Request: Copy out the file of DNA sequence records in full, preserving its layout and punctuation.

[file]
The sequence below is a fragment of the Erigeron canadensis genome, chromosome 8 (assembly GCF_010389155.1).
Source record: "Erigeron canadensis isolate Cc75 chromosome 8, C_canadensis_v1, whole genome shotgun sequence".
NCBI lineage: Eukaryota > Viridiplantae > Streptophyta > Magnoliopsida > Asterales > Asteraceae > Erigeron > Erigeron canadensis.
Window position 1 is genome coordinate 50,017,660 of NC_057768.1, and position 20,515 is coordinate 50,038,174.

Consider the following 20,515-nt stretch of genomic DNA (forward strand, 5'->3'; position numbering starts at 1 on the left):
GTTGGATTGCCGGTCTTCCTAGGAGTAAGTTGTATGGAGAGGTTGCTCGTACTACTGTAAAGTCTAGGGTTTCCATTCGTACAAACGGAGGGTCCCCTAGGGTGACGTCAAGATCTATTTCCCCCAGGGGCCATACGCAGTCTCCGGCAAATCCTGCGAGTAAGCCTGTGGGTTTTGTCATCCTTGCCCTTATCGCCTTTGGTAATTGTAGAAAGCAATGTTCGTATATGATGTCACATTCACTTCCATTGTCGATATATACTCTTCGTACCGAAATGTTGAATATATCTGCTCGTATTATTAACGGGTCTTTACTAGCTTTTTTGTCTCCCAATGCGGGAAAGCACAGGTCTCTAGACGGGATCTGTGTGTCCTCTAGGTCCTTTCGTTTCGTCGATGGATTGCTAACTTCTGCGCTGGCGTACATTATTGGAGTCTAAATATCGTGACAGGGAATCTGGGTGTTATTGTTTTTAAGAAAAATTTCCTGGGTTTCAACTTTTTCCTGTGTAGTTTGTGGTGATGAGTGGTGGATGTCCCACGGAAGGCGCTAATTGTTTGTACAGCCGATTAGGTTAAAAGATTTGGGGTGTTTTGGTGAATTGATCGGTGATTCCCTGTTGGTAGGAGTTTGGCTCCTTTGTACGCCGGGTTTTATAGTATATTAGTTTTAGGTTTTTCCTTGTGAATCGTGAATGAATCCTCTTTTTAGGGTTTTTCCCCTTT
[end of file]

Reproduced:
The sequence below is a fragment of the Erigeron canadensis genome, chromosome 8 (assembly GCF_010389155.1).
Source record: "Erigeron canadensis isolate Cc75 chromosome 8, C_canadensis_v1, whole genome shotgun sequence".
NCBI lineage: Eukaryota > Viridiplantae > Streptophyta > Magnoliopsida > Asterales > Asteraceae > Erigeron > Erigeron canadensis.
Window position 1 is genome coordinate 50,017,660 of NC_057768.1, and position 20,515 is coordinate 50,038,174.

Consider the following 20,515-nt stretch of genomic DNA (forward strand, 5'->3'; position numbering starts at 1 on the left):
GTTGGATTGCCGGTCTTCCTAGGAGTAAGTTGTATGGAGAGGTTGCTCGTACTACTGTAAAGTCTAGGGTTTCCATTCGTACAAACGGAGGGTCCCCTAGGGTGACGTCAAGATCTATTTCCCCCAGGGGCCATACGCAGTCTCCGGCAAATCCTGCGAGTAAGCCTGTGGGTTTTGTCATCCTTGCCCTTATCGCCTTTGGTAATTGTAGAAAGCAATGTTCGTATATGATGTCACATTCACTTCCATTGTCGATATATACTCTTCGTACCGAAATGTTGAATATATCTGCTCGTATTATTAACGGGTCTTTACTAGCTTTTTTGTCTCCCAATGCGGGAAAGCACAGGTCTCTAGACGGGATCTGTGTGTCCTCTAGGTCCTTTCGTTTCGTCGATGGATTGCTAACTTCTGCGCTGGCGTACATTATTGGAGTCTAAATATCGTGACAGGGAATCTGGGTGTTATTGTTTTTAAGAAAAATTTCCTGGGTTTCAACTTTTTCCTGTGTAGTTTGTGGTGATGAGTGGTGGATGTCCCACGGAAGGCGCTAATTGTTTGTACAGCCGATTAGGTTAAAAGATTTGGGGTGTTTTGGTGAATTGATCGGTGATTCCCTGTTGGTAGGAGTTTGGCTCCTTTGTACGCCGGGTTTTATAGTATATTAGTTTTAGGTTTTTCCTTGTGAATCGTGAATGAATCCTCTTTTTAGGGTTTTTCCCCTTT